The Avenue, Kidsgrove, Staffordshire ST7
An attractive small late nineteenth-century brick church in Perpendicular Gothic style, by a local architect of regional significance, forming a good group with the adjacent Methodist church and hall.
Designs were in place by August 1892 for what was to be the first church founded from Goldenhill. It was built in 1892-3 from designs by the Leek architects William Sugden & Son. The church was opened by Bishop Ilsley on 8 February 1893. The cost of the church, attached presbytery and school, was £4,200, met in large part by the convert W. F. Craig, of Milton House, Alsager. Kidsgrove became an independent mission in the same year. The church is now served from Goldenhill.
The church is an attractive late nineteenth-century essay in Perpendicular Gothic style, of red brick with stone dressings and under a plain tile roof. The aisleless nave is of five bays, with a shorter and lower sanctuary. The chief architectural display is reserved for the entrance front, with a wide seven-light west window with Perpendicular tracery. Above this, there is a statue of St John under a canopy in a niche, forming part of a stone gable feature. Piers at the corners are surmounted by broad crocketed stone finials. The entrance is at the centre, through a modern, cheaply constructed wooden porch. At the sides, the bays of the nave each are lit by high-set square-headed windows with triple cusped lights, and are separated by stepped buttresses with stone offsets. There is a four-light window lighting the sanctuary on the north side, and a circular window with curvilinear tracery in the east wall of the chancel. A flat-roofed extension previously on the north side has recently been removed, to the benefit of the appearance of the church and its immediate setting.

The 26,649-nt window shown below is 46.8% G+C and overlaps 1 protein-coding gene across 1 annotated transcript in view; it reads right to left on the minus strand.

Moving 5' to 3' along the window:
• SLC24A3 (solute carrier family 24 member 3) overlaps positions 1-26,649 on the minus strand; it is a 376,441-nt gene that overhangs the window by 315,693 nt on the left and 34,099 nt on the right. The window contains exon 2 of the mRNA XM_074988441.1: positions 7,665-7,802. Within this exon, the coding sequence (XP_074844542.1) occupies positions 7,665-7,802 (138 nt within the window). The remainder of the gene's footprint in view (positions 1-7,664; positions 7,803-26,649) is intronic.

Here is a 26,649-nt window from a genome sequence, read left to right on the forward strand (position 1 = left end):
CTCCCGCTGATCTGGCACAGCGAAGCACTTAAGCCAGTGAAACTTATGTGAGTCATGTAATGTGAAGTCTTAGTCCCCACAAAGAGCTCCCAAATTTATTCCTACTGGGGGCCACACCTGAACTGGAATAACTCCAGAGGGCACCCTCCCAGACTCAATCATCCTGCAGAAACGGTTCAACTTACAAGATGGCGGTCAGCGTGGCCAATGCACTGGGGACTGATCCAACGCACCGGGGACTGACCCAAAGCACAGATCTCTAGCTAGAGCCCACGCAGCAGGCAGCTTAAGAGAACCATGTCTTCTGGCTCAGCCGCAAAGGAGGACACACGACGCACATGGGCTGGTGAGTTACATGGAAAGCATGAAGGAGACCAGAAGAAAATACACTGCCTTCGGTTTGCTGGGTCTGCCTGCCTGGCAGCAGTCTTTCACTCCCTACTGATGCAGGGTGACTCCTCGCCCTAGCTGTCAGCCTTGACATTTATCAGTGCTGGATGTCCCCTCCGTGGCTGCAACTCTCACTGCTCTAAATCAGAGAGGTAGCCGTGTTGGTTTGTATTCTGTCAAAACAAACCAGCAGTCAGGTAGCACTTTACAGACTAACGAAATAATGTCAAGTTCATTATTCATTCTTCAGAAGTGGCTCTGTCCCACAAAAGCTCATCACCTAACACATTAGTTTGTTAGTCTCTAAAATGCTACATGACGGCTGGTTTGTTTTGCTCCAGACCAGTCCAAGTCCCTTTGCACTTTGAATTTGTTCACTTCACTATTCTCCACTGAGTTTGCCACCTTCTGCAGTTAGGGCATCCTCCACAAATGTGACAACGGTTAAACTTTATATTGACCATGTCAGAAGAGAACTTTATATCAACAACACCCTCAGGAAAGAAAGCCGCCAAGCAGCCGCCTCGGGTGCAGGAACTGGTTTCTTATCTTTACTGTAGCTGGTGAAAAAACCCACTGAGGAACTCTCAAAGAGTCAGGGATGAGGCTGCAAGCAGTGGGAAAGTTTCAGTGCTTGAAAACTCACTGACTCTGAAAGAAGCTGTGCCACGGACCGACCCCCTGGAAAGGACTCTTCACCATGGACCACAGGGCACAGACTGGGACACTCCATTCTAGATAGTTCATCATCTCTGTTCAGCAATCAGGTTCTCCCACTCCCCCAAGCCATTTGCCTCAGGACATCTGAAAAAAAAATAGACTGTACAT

Internally the walls are plastered and painted cream. Over the nave is a segmental-shaped ceiling while there is a plain pitched roof over the sanctuary with angel busts at the base of the principal rafters. A brick arch separates the nave and sanctuary. At the west end there is a gallery. No fittings or furnishings call for mention other than the (painted) stone reredos with four niches with angels focusing on a central niche. The original marble alter frontal survives but has been set back against the east wall.
*Update: A large war memorial Calvary group in front of the main entrance of the church was listed grade II in 2016, following Taking Stock: https://historicengland.org.uk/listing/the-list/list-entry/1431742*
Architect: William Sugden & Son
Original Date: 1893
Conservation Area: No
Listed Grade: Not Listed